Russia To Spend 2 Bln Dollars For Space Clean-Up
Moscow (XNA) Nov 24, 2010
Russia's Rocket and Space Corporation Energia announced Tuesday that it will build a special orbital pod designed for sweeping-up the near-Earth space from satellite debris.
The system was estimated to cost about 60 billion rubles (1.9 billion U.S. dollars).
Every year, the near-Earth space becomes more and more densely populated with used satellites and their debris, said the company.
"The corporation promised to clean up the space in ten years by collecting about 600 defunct satellites on the same geosynchronous orbit and sinking them into the ocean subsequently," said Victor Sinyavsky from the company as quoted by the Interfax news agency.
He said the cleaning satellite would work on nuclear power and be capable to work up to 15 years.
Energia said that the company would complete the cleaning satellite work-out and assembly by 2020 and test the device no later than in 2023.
Sinyavsky said that Energia has also been drafting a space interceptor designed to destroy dangerous space objects heading toward the Earth.
World Space Agencies To Jointly Explore Solar System
"Universal understanding of the birth and the development of our Solar System ... has widened significantly with the beginning of the space era, which gave us an opportunity to see everything through the eyes of automatic research equipment," Roscosmos said in a statement published on its website.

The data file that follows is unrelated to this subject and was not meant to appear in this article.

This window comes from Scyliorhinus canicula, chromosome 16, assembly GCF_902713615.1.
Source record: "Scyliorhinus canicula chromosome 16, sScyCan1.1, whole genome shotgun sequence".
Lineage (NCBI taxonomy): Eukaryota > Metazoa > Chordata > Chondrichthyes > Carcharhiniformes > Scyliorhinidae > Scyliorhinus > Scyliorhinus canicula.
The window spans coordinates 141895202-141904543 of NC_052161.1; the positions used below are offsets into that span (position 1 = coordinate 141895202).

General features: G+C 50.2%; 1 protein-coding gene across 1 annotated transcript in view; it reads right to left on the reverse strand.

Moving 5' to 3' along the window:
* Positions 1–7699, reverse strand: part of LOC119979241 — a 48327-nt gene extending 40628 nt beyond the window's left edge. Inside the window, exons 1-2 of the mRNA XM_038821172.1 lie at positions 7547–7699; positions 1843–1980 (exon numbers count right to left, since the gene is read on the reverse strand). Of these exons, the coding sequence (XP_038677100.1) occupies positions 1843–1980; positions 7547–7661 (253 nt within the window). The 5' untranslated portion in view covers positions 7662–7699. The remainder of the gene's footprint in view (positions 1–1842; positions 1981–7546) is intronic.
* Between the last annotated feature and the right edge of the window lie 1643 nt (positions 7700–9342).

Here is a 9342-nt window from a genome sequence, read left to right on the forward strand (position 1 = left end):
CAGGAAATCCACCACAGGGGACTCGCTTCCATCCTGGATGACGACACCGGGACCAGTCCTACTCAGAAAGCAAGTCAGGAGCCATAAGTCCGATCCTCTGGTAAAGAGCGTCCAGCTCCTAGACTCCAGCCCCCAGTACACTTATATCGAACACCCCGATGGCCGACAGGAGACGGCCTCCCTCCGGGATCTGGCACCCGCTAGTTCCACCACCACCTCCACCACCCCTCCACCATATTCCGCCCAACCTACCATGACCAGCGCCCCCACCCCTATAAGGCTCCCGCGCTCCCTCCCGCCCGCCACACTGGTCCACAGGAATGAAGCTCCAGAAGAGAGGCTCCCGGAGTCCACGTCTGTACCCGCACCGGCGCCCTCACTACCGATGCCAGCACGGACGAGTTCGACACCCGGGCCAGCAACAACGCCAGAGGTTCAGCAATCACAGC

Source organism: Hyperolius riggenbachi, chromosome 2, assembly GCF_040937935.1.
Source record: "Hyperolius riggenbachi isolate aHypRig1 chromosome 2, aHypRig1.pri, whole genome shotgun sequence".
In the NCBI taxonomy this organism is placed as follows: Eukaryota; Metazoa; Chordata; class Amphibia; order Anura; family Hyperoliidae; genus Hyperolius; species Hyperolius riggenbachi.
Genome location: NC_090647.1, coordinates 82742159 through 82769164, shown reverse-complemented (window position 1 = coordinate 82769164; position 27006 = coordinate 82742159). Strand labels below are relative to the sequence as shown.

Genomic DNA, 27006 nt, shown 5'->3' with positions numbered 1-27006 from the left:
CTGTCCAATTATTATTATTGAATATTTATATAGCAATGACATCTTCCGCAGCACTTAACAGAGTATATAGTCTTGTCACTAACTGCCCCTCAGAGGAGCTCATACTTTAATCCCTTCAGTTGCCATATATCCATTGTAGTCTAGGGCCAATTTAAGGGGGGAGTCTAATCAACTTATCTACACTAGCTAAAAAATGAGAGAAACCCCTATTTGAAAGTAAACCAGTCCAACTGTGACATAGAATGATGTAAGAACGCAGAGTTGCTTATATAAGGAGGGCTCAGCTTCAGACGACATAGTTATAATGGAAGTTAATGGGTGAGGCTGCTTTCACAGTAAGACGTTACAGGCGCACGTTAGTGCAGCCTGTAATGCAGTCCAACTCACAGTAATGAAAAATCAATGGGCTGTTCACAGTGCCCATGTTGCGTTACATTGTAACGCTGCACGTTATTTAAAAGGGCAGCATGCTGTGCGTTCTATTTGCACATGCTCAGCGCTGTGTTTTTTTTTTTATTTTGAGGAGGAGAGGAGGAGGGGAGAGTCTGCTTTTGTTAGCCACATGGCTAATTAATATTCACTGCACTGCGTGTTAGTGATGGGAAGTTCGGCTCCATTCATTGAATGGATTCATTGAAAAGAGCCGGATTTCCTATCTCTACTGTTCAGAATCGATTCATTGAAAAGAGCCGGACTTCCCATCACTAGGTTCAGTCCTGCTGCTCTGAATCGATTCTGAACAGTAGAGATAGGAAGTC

Countries were not likely to achieve any palpable results if they worked separately, said the statement, which came as a result of the recent meeting between 25 space agencies in Washington, the United States, on Nov. 17.
Further international cooperation in space sector was viewed in four main directions: manned space flights, climate change control, emergency situations monitoring and space exploration using unmanned spacecraft, said the statement.
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Space Technology News - Applications and Research
Guildford, UK (SPX) Nov 12, 2010
Surrey Satellite Technology Ltd (SSTL) has successfully repositioned the UK-DMC-1 spacecraft, which is reaching the end of its operational life, using unspent propellant to reduce the orbital lifetime and the probability of generating space debris. Since the first satellite, Sputnik 1, was launched in 1957, thousands of satellites, launch vehicles and probes have been sent into space. In f ... read more
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